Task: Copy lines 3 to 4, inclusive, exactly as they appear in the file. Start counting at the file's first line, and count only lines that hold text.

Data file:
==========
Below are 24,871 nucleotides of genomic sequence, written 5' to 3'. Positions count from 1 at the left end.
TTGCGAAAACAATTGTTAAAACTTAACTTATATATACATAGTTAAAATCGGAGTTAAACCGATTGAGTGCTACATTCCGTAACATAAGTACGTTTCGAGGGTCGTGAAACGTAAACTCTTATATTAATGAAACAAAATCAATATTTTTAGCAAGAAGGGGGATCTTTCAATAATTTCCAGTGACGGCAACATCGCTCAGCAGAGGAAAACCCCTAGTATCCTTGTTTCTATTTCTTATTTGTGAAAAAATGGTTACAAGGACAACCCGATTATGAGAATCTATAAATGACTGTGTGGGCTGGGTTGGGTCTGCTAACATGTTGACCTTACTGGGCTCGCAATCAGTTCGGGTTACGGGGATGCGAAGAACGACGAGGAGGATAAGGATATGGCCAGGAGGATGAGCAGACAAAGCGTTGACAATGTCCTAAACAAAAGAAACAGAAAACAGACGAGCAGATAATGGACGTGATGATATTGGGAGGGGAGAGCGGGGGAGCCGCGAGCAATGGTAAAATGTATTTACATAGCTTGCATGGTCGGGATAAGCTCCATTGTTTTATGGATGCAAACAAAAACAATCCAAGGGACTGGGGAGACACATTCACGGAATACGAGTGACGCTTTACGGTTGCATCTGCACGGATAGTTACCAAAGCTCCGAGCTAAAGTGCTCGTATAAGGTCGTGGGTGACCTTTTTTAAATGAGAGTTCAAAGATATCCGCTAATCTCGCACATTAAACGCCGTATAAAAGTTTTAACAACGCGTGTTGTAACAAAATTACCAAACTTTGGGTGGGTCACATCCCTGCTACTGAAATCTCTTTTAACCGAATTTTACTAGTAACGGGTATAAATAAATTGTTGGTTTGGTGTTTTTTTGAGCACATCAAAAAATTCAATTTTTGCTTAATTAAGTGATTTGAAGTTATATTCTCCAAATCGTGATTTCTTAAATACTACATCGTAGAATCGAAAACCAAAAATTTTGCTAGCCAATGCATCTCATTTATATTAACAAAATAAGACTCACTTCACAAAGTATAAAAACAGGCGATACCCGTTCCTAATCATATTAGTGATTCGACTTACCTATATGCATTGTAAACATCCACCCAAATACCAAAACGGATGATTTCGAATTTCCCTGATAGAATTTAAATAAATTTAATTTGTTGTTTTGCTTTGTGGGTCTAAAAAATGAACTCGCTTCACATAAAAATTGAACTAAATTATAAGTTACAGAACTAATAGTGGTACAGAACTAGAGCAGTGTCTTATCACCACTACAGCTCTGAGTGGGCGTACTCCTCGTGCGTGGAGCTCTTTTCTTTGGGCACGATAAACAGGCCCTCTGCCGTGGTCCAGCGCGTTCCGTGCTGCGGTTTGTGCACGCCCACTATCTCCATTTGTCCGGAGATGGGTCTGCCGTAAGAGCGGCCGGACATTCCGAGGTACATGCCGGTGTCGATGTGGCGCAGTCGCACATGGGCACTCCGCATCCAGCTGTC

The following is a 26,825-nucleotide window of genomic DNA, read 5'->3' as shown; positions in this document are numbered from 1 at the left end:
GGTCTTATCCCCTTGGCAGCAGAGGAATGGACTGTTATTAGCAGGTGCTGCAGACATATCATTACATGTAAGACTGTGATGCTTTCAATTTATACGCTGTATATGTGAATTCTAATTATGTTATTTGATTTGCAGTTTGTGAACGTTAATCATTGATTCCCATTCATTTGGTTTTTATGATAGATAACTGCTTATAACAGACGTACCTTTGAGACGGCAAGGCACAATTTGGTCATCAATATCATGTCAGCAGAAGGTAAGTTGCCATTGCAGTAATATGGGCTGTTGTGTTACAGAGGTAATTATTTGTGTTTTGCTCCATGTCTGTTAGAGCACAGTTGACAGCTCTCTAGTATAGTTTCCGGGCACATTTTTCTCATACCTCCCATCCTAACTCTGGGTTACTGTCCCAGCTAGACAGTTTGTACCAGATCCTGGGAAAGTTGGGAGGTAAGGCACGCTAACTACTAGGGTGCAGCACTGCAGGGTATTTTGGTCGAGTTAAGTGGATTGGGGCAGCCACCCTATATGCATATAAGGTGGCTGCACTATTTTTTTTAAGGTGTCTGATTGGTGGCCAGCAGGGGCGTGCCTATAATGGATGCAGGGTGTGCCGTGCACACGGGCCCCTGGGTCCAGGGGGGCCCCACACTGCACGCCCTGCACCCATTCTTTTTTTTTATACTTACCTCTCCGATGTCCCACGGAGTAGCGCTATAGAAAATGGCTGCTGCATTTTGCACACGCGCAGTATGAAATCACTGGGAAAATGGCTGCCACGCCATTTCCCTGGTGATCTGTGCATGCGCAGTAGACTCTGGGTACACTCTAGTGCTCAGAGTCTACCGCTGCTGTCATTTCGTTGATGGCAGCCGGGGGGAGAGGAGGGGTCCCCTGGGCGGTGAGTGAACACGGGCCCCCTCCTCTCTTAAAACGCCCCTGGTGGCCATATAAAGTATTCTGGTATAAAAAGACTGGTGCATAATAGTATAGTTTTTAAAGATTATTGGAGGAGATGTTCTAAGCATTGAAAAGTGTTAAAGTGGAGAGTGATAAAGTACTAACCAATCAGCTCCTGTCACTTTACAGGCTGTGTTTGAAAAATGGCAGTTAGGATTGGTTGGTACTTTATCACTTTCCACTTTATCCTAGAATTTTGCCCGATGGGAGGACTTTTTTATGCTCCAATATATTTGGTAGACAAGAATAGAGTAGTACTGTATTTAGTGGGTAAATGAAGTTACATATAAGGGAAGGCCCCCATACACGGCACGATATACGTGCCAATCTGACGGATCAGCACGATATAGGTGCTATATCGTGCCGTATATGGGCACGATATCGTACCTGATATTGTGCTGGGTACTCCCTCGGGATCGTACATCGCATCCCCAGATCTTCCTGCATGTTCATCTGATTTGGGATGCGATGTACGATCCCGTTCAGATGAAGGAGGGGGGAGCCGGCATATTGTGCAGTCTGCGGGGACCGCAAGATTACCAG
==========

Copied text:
The following is a 26,825-nucleotide window of genomic DNA, read 5'->3' as shown; positions in this document are numbered from 1 at the left end:
GGTCTTATCCCCTTGGCAGCAGAGGAATGGACTGTTATTAGCAGGTGCTGCAGACATATCATTACATGTAAGACTGTGATGCTTTCAATTTATACGCTGTATATGTGAATTCTAATTATGTTATTTGATTTGCAGTTTGTGAACGTTAATCATTGATTCCCATTCATTTGGTTTTTATGATAGATAACTGCTTATAACAGACGTACCTTTGAGACGGCAAGGCACAATTTGGTCATCAATATCATGTCAGCAGAAGGTAAGTTGCCATTGCAGTAATATGGGCTGTTGTGTTACAGAGGTAATTATTTGTGTTTTGCTCCATGTCTGTTAGAGCACAGTTGACAGCTCTCTAGTATAGTTTCCGGGCACATTTTTCTCATACCTCCCATCCTAACTCTGGGTTACTGTCCCAGCTAGACAGTTTGTACCAGATCCTGGGAAAGTTGGGAGGTAAGGCACGCTAACTACTAGGGTGCAGCACTGCAGGGTATTTTGGTCGAGTTAAGTGGATTGGGGCAGCCACCCTATATGCATATAAGGTGGCTGCACTATTTTTTTTAAGGTGTCTGATTGGTGGCCAGCAGGGGCGTGCCTATAATGGATGCAGGGTGTGCCGTGCACACGGGCCCCTGGGTCCAGGGGGGCCCCACACTGCACGCCCTGCACCCATTCTTTTTTTTTATACTTACCTCTCCGATGTCCCACGGAGTAGCGCTATAGAAAATGGCTGCTGCATTTTGCACACGCGCAGTATGAAATCACTGGGAAAATGGCTGCCACGCCATTTCCCTGGTGATCTGTGCATGCGCAGTAGACTCTGGGTACACTCTAGTGCTCAGAGTCTACCGCTGCTGTCATTTCGTTGATGGCAGCCGGGGGGAGAGGAGGGGTCCCCTGGGCGGTGAGTGAACACGGGCCCCCTCCTCTCTTAAAACGCCCCTGGTGGCCATATAAAGTATTCTGGTATAAAAAGACTGGTGCATAATAGTATAGTTTTTAAAGATTATTGGAGGAGATGTTCTAAGCATTGAAAAGTGTTAAAGTGGAGAGTGATAAAGTACTAACCAATCAGCTCCTGTCACTTTACAGGCTGTGTTTGAAAAATGGCAGTTAGGATTGGTTGGTACTTTATCACTTTCCACTTTATCCTAGAATTTTGCCCGATGGGAGGACTTTTTTATGCTCCAATATATTTGGTAGACAAGAATAGAGTAGTACTGTATTTAGTGGGTAAATGAAGTTACATATAAGGGAAGGCCCCCATACACGGCACGATATACGTGCCAATCTGACGGATCAGCACGATATAGGTGCTATATCGTGCCGTATATGGGCACGATATCGTACCTGATATTGTGCTGGGTACTCCCTCGGGATCGTACATCGCATCCCCAGATCTTCCTGCATGTTCATCTGATTTGGGATGCGATGTACGATCCCGTTCAGATGAAGGAGGGGGGAGCCGGCATATTGTGCAGTCTGCGGGGACCGCAAGATTACCAG